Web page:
By David K. Kay
Walking down the Elgeyo Escarpment through Kacheseker village is always a tricky endeavour, as you head lower and lower the houses and fields become fewer, and the thorny scrub that much denser. The heat and flies also increase, with the simmering haze of the valley floor far below seeming to radiate the intense sunlight back up at you. Before long, the grassy swards and cool forests of the Cherangani hilltops seem like a distant, and much desired, memory. The Marakwet residents of Kacheseker rarely undertake this journey nowadays, though as little as 30-40 years ago it was a common activity, as people carried honey, dried meat and grain to the markets in the Kerio Valley, and led their cattle down to much-needed natural salt licks every three months or so. The new road network, and the availability of commercial salt, has more-or-less negated the need for these journeys, with once-busy footpaths slowly dissolving back into the shifting sediments of the Escarpment. Modern Kacheseker clusters on the Escarpment-top at Embobut, where the best agricultural land, infrastructure and, importantly, other people, are to be found. Over many sweaty weeks of hiking, however, my surveys revealed a pattern of settlement rather different to this modern scene.
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By Sam Lunn-Rockliffe
“He was given a permit. This meant he was permitted to graze his cattle in the open area, not to live here. His family and children were living down [on the escarpment]” – Thomas Kosgei Chelanga, Interview 30, 05.03.2017
Admittedly 11:00 am is a little early for a lunch of kichwa kwa kondoo (sheep’s head), especially after a litre of sweet chai and two chapattis for breakfast. However, the opportunity to interview our host for the day Thomas, the son of a community elder who I had previously spoken to on numerous occasions, was too good to pass by. What struck me during our conversation was his passion for delegitimising his father’s claim to the area in forest that his family had lived on prior to the 2013 evictions. As indicated by the above quote, Thomas repeatedly stated that his father Musa had not been born in the forest, but rather on the Elgeyo Escarpment that plunges down to the Kerio valley a few kilometres to the east. He had acquired a permit purely to graze his cattle in the forest glades and, like the other elders, had decided to take up permanent residence inside the forest against the Government’s permission. Thomas’s narrative is particularly unique given that he himself was born in the conservation area and has a stated interest in claiming land rights to his birth place. Yet he remained adamant that this was not his family’s original home.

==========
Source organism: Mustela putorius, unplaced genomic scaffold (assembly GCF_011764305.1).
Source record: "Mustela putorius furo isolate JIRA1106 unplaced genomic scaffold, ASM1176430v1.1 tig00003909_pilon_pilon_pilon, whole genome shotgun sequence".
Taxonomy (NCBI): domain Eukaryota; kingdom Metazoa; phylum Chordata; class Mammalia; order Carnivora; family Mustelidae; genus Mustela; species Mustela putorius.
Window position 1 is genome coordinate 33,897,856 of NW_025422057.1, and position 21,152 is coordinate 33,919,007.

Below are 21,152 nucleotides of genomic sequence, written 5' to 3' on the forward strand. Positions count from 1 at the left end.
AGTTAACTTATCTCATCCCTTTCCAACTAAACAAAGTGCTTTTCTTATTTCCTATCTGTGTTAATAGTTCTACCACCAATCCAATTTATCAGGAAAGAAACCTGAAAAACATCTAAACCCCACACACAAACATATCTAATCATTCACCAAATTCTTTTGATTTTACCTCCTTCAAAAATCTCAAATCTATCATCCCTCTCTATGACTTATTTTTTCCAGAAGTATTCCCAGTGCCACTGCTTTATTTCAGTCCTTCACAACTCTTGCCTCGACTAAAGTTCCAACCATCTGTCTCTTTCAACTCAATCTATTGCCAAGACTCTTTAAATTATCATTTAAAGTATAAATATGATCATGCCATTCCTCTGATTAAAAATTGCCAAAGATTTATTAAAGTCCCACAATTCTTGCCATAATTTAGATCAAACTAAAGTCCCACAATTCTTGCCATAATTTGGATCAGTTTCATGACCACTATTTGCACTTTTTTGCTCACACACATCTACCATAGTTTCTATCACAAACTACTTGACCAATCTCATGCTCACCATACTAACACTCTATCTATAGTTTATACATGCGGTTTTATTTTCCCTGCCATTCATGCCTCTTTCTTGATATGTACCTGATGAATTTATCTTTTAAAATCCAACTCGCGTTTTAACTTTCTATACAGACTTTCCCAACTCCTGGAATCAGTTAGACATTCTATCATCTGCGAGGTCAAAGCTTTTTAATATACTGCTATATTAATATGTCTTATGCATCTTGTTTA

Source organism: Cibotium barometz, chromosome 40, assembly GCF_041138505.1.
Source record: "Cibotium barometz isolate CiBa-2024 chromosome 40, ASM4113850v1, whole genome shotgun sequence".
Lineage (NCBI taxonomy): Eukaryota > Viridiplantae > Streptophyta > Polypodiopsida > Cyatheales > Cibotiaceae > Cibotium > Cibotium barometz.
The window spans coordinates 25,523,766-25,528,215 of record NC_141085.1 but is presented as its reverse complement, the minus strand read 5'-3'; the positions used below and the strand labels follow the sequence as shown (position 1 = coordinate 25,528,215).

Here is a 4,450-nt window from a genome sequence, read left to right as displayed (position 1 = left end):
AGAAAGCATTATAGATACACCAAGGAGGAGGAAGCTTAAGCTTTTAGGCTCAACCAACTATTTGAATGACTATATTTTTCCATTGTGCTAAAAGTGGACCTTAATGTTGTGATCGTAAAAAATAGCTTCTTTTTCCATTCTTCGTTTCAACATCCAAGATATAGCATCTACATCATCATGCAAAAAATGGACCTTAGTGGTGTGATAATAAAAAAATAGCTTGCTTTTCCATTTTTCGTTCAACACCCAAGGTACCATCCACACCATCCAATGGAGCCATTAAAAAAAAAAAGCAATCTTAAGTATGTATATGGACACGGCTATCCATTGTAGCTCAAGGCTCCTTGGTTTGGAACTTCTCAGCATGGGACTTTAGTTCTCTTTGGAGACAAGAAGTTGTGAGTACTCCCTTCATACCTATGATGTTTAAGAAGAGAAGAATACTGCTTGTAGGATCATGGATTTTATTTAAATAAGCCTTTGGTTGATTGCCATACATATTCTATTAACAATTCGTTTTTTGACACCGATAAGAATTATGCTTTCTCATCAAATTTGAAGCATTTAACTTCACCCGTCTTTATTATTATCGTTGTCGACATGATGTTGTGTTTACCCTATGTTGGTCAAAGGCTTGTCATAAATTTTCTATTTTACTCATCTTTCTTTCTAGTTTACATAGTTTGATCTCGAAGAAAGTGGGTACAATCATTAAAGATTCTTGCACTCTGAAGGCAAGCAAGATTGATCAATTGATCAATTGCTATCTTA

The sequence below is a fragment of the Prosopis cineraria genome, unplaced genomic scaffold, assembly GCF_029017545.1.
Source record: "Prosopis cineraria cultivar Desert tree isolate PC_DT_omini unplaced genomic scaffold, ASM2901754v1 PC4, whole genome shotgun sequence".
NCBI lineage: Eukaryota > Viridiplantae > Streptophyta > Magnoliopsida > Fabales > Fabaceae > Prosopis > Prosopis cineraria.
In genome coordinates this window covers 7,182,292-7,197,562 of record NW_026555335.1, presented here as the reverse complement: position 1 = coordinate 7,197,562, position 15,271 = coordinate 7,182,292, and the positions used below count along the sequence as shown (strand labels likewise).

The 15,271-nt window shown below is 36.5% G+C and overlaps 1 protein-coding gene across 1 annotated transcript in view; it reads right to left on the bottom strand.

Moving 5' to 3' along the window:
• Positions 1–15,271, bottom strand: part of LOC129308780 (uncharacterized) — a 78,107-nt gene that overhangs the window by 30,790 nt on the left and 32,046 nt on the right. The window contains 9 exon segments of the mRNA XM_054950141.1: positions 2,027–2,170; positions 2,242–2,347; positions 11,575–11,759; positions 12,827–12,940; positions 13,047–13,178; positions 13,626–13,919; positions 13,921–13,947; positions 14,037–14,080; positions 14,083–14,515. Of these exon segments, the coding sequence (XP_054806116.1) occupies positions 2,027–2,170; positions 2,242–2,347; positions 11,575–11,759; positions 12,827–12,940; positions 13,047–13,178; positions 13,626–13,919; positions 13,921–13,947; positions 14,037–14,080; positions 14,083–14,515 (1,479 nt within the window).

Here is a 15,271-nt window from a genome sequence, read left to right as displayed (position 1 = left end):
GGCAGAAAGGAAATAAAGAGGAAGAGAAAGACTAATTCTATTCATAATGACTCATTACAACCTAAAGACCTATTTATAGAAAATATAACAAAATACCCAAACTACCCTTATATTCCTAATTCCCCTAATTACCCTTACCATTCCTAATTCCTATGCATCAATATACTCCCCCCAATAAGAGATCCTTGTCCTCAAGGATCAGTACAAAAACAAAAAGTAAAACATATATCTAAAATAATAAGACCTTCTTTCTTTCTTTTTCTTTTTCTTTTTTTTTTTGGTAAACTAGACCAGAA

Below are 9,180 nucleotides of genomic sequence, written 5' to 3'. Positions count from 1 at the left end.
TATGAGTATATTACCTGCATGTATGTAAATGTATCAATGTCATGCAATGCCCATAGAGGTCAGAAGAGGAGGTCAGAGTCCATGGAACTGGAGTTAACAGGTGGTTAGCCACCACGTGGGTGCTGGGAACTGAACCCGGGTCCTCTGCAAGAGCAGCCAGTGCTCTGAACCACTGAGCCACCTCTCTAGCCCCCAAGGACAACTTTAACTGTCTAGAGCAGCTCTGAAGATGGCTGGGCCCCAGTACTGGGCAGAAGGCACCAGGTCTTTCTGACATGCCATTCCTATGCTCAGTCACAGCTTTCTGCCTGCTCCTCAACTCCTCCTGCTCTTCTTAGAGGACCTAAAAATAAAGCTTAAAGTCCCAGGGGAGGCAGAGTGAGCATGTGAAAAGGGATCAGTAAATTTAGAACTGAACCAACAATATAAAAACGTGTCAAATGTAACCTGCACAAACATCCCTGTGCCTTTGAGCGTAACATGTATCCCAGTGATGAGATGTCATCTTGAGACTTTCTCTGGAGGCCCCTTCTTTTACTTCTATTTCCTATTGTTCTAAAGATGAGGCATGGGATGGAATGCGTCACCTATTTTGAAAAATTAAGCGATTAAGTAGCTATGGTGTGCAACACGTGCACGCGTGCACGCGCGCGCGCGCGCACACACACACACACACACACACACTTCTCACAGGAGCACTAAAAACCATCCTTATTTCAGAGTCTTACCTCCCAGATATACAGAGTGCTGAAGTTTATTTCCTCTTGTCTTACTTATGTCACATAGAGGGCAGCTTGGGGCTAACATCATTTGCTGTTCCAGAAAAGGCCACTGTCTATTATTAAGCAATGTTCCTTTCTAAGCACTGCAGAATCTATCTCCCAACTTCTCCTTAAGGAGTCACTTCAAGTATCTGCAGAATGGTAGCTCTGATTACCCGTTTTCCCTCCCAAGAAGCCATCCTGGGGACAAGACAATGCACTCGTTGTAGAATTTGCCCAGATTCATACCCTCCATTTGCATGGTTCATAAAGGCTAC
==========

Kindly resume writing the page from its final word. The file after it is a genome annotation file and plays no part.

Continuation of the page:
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A new article by Anna Shoemaker, Matthew Davies and Henrietta Moore published in the Journal African Archaeological Review explores the history of food processing (and other substances) in Marakwet through various forms of grinding and pounding. The article traces the history of various food processing practices and particularly changes that occurred with the introduction of different varieties of maize and the introduction of diesel powered flour mills. The article also considers changing communities of practices from more communal forms of crop plant processing to more individualistic/household processes and also differences within the Kerio Valley between the Marakwet and the Pokot. The article also usefully inventories the different substances, especially food plants processed using grinding stones in Marakwet. The full article can be accessed here.